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John Maclean

Revolutionary Socialist
Born 24 August 1879, Pollokshaws, Scotland.
Died 30 November 1923.

A revolutionary socialist and leading member of the Red Clydeside movement.

Connection to the University of Glasgow: Alumnus
GU Degree: MA, 1904;

Discover more Socialist; teacher on the University of Glasgow Story website

Achievements

The following achievement is associated with John Maclean:

Leading the Red Clydeside movement
A revolutionary socialist of international standing, John Maclean was an honorary president of the first Congress of Soviets and appointed by Lenin as Bolshevik consul for Scotland.

Biography

John Maclean (1879-1923)was a Glasgow graduate who became a revolutionary socialist, a teacher, and the most famous of the Red Clydesiders. A bitter opponent of capitalism and imperialism, he dedicated his life to Marxist revolution and the cause of the working classes.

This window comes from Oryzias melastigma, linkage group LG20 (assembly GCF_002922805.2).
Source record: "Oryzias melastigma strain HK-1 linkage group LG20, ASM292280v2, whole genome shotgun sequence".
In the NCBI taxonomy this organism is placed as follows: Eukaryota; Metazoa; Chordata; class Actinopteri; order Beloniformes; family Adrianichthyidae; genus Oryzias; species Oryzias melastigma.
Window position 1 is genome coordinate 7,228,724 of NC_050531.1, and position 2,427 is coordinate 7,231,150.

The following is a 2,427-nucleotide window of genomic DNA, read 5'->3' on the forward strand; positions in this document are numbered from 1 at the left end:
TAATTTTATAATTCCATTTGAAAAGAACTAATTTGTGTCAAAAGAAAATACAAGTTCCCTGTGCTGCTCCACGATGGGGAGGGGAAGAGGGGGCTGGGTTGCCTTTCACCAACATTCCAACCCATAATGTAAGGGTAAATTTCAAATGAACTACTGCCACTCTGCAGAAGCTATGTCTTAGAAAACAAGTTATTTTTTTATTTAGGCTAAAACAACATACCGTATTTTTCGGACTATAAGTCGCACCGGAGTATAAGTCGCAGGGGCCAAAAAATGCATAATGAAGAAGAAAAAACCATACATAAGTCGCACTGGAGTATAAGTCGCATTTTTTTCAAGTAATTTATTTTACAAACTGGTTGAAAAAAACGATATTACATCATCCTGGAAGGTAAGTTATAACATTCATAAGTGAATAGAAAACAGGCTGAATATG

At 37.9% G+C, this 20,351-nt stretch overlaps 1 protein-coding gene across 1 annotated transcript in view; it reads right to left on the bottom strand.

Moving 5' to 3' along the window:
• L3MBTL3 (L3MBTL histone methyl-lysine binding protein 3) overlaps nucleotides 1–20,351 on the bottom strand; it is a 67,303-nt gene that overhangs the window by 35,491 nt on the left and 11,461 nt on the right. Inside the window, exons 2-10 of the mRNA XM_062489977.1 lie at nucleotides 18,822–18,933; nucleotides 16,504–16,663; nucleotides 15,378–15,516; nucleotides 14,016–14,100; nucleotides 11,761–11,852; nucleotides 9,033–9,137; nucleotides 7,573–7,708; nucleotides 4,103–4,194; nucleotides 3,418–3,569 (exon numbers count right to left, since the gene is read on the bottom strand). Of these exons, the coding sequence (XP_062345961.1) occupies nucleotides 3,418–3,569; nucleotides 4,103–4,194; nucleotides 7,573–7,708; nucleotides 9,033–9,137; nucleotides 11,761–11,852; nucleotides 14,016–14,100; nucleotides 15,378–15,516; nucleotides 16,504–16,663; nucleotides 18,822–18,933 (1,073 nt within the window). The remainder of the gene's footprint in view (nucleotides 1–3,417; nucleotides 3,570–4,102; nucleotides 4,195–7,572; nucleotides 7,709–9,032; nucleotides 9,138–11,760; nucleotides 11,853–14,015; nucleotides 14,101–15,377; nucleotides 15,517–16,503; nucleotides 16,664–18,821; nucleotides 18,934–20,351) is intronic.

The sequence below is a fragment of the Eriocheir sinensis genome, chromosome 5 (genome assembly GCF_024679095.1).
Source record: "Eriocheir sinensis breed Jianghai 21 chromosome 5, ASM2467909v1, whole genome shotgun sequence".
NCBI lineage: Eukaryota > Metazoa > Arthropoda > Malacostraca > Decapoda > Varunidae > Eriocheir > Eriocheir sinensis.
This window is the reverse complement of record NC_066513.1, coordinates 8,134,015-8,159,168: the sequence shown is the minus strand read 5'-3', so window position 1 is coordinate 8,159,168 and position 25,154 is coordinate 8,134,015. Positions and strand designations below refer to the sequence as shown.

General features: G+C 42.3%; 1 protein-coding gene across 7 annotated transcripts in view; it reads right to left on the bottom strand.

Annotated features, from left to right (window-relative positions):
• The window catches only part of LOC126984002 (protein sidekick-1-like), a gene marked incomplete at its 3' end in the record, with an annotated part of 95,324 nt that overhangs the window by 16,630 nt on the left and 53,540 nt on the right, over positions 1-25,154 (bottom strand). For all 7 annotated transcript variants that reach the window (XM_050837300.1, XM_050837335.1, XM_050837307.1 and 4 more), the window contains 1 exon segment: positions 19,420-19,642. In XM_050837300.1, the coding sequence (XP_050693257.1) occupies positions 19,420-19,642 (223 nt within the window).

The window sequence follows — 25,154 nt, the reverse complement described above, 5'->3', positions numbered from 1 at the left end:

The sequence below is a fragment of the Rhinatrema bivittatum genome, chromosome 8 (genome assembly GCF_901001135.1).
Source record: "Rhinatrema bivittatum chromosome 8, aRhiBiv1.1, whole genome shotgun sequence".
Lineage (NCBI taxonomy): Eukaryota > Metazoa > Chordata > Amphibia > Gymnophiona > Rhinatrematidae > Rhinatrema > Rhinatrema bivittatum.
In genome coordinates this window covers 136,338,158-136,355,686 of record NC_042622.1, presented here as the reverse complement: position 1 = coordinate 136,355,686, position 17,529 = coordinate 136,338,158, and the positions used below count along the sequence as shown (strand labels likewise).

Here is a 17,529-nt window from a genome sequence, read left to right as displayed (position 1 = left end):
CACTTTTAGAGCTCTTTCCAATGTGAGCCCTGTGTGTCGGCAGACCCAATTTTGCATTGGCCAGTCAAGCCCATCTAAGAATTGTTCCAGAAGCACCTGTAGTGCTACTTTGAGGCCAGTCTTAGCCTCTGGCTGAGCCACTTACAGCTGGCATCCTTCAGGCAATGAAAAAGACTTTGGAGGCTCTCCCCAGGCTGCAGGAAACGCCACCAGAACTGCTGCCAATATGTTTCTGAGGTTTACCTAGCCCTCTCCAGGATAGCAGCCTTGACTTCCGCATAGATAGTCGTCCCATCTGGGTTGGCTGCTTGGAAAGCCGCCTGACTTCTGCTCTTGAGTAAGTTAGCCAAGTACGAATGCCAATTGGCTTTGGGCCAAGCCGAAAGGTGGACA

He was born in 1879 in Pollokshaws. Although his father died young his mother was determined that John would have an education. He trained as a teacher through the Free Church and studied part-time at the University of Glasgow from 1898 to 1904. He included Education and Political Economy in his Arts curriculum and graduated MA in 1904. He taught at Lorne Street School, but spent most of his free time running classes in Marxist Economics and History for trade unionists, workers and activists. When he was convicted under DORA in 1915 the Govan School Board sacked him and he devoted himself wholly to activism. James Maxton was a fellow student at Glasgow and shared platforms and causes.

He was sent to prison three times during the war for offences under the Defence of the Realm Act and sedition. His political work continued after the war and he was imprisoned again twice in 1921, after outdoor meetings advocating action. His Scottish Workers' Republican Party contested Glasgow by-elections in 1923 but failed to achieve mass support. Prison life, hunger strikes and force feeding took its toll and he died on 30 November 1923, aged forty-four. He remains a hero in the history of the left, celebrated in song, poetry and plays.